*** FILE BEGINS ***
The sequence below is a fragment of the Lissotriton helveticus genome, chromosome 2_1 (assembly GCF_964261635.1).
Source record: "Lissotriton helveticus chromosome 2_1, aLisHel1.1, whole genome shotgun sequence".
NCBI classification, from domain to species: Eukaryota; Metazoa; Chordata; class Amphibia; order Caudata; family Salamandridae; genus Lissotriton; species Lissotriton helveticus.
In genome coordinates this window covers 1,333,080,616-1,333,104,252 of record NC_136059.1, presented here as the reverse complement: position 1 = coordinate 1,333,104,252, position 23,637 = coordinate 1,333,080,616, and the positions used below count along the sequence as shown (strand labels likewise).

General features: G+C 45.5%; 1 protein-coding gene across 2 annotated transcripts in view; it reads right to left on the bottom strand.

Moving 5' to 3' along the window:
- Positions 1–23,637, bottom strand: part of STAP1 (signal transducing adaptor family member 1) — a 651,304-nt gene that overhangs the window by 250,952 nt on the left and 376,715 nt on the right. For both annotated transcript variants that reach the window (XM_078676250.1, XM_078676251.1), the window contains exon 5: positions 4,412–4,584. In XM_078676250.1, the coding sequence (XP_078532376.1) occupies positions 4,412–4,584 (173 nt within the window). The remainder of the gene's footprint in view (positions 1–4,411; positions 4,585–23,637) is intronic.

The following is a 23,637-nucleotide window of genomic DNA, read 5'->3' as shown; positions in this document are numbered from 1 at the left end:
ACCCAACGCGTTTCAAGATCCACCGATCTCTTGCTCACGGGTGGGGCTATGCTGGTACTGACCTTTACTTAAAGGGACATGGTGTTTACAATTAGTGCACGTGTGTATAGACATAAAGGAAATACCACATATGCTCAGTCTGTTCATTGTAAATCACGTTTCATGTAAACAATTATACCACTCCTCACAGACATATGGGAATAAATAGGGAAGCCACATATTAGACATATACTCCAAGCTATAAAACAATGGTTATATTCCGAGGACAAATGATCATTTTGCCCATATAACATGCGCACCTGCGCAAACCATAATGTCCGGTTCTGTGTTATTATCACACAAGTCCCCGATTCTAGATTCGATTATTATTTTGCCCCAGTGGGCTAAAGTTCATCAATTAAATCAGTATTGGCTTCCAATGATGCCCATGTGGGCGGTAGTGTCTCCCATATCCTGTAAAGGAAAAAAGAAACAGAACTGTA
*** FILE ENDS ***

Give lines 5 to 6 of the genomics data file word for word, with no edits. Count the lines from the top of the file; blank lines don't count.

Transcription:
General features: G+C 45.5%; 1 protein-coding gene across 2 annotated transcripts in view; it reads right to left on the bottom strand.

Moving 5' to 3' along the window: